Ohio Right to Life dropped a bombshell Tuesday just as the Ohio Supreme Court began hearing arguments in a case that could mean the closure of Toledo’s last abortion clinic.
Abortion opponents told the Columbus Dispatch the Capital Care Network case was “the most significant abortion case” in Ohio’s history.
Pro-choice advocates said a ruling against Capital Care could result in Toledo becoming the first large city in the state where women would not have access to abortion services.
Attorney Jennifer Branch warned in a brief filed on behalf of the clinic that if the Supreme Court rules against Capital Care women would be forced to travel 240 miles, round trip to Cleveland, or 300 miles to and from Columbus to get abortions.
“These challenges are exacerbated by Ohio’s mandatory delay law for abortion, which forces patients to make the round trip — and miss work, lose wages, and pay for transportation and child care — at least twice,” Branch’s brief added.
And that is only the first of two cases the state’s highest court will hear that are considered to be pivotal by Ohio pro-choice and pro-life groups.
The second case, which will be heard by the state Supreme Court on Sept. 26, is a lawsuit that challenged a state law that required abortion clinics to have transfer agreements with local hospitals for emergencies or medical complications.
The revelation Washington Examiner columnist Nicole Russell referred to as a “smoking gun” didn’t make it into any of the court filings for the first case.
But, on the same day that state Supreme Court justices heard arguments in the Capital Care Network case, Ohio Right to Life announced that the Ohio Department of Health issued a significant civil fine of $40,000 against the last remaining abortion clinic in Toledo.
The state health department investigation was the result of pro-life activists reporting Capital Care Network didn’t follow their own medical emergencies procedure after a doctor believed he might have perforated a woman’s bowel during an abortion.
The pro-lifers recorded video of clinic workers putting the woman into an employee’s car for a ride to a local hospital rather than calling 911.
“Will a woman have to die before this facility is shut down for good?” said Michael Gonidakis, president of Ohio Right to Life. “Capital Care Network proves yet again that it cares more about capital than care.”
A Supreme Court ruling against Capital Network on the case heard Tuesday could close the clinic’s doors. The Ohio Department of Health ordered the clinic closed in 2014 because it failed to work out a transfer agreement, as required by state law, with a nearby hospital to handle patient emergencies.
“You’re destroying healthcare for women, and as a woman I am offended,” Sen. Charleta Tavares (D) said during floor debate over the patient-transfer law in 2013.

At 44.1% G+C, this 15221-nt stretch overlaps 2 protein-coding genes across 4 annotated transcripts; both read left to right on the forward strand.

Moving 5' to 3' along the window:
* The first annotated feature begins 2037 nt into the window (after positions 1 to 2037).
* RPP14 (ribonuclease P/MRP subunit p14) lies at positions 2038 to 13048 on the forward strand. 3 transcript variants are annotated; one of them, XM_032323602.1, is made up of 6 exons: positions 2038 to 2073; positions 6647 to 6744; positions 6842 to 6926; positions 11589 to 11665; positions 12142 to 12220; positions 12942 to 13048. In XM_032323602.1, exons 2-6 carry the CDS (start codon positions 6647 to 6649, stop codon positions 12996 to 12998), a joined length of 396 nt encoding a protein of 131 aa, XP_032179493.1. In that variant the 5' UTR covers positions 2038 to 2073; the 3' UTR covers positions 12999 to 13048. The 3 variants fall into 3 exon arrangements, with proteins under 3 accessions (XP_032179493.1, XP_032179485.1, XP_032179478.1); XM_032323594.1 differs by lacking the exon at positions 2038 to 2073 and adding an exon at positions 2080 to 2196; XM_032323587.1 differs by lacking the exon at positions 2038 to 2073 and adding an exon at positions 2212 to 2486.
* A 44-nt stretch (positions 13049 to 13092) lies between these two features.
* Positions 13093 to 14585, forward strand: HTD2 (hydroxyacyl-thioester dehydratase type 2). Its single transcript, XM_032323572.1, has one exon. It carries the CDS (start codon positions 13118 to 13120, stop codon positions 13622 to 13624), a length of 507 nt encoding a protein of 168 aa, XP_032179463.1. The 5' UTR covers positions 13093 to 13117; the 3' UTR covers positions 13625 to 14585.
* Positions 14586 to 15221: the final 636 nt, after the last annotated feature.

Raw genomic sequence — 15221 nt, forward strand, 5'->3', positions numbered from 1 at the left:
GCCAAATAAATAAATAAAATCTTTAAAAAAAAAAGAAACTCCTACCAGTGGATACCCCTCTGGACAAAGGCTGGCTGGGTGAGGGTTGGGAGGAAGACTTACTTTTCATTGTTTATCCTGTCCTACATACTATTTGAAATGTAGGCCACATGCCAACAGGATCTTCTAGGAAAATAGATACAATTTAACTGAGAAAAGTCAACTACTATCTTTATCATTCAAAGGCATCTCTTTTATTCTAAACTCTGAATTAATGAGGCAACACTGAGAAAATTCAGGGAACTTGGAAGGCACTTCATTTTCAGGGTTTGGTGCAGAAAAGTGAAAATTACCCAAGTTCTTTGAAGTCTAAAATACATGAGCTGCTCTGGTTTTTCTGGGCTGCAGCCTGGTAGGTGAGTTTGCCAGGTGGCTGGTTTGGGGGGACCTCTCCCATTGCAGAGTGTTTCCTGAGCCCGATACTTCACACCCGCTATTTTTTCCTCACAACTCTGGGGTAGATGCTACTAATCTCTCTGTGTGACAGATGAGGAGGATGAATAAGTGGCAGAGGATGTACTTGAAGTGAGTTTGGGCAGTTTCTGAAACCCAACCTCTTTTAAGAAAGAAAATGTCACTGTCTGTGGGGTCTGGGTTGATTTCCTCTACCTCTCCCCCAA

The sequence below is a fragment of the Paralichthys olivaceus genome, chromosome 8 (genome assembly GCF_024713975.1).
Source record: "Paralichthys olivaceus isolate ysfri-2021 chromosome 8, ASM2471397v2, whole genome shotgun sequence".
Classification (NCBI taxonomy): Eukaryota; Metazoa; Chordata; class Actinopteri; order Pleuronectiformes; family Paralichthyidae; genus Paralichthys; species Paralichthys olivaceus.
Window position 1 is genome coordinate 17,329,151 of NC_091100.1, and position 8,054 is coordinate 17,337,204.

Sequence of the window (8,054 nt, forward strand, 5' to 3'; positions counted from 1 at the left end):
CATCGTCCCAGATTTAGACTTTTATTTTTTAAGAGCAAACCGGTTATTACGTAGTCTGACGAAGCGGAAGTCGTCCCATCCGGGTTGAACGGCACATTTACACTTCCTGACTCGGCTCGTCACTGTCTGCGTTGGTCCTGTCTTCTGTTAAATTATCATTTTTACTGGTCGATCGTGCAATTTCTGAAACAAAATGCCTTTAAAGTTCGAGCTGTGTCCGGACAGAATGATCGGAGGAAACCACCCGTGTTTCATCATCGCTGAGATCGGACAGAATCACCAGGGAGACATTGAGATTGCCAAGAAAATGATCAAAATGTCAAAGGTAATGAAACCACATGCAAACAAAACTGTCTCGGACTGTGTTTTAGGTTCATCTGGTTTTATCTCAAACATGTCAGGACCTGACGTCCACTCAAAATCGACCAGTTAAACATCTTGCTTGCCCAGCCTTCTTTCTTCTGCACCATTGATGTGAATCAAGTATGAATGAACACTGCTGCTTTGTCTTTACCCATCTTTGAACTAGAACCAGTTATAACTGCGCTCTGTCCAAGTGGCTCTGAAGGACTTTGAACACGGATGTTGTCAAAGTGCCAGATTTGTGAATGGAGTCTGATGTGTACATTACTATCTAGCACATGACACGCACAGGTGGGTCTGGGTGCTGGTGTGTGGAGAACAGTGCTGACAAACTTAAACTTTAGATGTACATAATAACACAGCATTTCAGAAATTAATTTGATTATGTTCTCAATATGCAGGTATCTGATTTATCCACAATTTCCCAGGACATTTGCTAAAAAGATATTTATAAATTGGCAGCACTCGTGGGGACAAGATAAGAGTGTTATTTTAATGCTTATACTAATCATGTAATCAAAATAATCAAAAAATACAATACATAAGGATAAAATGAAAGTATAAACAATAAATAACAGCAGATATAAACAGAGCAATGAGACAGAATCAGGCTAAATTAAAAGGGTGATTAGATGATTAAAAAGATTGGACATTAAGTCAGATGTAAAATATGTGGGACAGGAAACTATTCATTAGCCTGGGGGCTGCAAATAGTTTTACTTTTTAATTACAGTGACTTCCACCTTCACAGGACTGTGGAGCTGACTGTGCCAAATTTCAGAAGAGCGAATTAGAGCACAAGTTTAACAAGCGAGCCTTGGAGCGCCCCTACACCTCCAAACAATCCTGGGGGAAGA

Capital Network had an agreement with the University of Toledo Medical Center.
But because abortion clinics can’t do patient transfer agreements with public facilities because of the statute that is the subject of the court’s Sept. 26 hearing, the closest hospital Capital Network could do a deal with was the University of Michigan Health System in Ann Arbor, Mich., 52 miles away.
Jennifer Branch contended that Capital Care’s ability to craft a new patient-transfer agreement with a private hospital was impeded by more than Ohio law. She said political pressure on local doctors and hospitals could also have been a factor.
“None of them would step forward to enter into a contract with this provider,” Branch said. “Because of that, they are being denied their license to provide abortions to the women in Northwest Ohio.”
Two appeals court judges ruled against the state health department, and the case wound up before the state Supreme Court. They found the regulation to be unconstitutional because it placed an “undue burden” on Capital Network.
Michael Gonidakis called the Capital Network-University of Michigan agreement “preposterous.”
“Our desire is to ban abortions,” Gonidakis admitted, “but if (abortion clinics) are allowed to operate, they should operate under the same standards as everyone else.”
“Ohio took this step because most Ohioans, like most Americans, don’t want to see their tax dollars go to supporting abortion,” Steve Aden, chief legal officer and general counsel for Americans United for Life, told the Washington Examiner.
“Generally, if abortion physicians are unsuccessful in getting a transfer agreement with a private hospital, it’s because their reputation is known in that community,” he added.
Kellie Copeland, executive director of NARAL Pro-Choice Ohio, contended Gonidakis, Aden, and other pro-life advocates only wanted to make it as difficult as possible for a woman to get an abortion.
“This is dressed up as patient protection, but the goal is to prevent women access to abortion care and ultimately outlaw abortion,” Copeland said.
The Ohio Supreme Court is not expected to issue a ruling in the Capital Network case until late September, at the earliest.
If the court’s decision goes against the Toledo clinic, pro-choice advocates like Copeland will argue that the court was stacked against them since all of the justices are Republicans and one, Justice Sharon Kennedy, recently spoke at a Toledo Right to Life breakfast meeting.
“So obviously, we think that there’s a bias on the court,” Copeland said.
No matter what the justices decide, Gonidakis told WOSU the Ohio Legislature has been responding to the will of the voters when it approved laws that could hamstring abortion clinics.
“What our legislature has done is a clear example of elections have consequences,” Gonidakis said. “If you elect a pro-life legislature and a pro-life governor, you’re going to get pro-life laws.”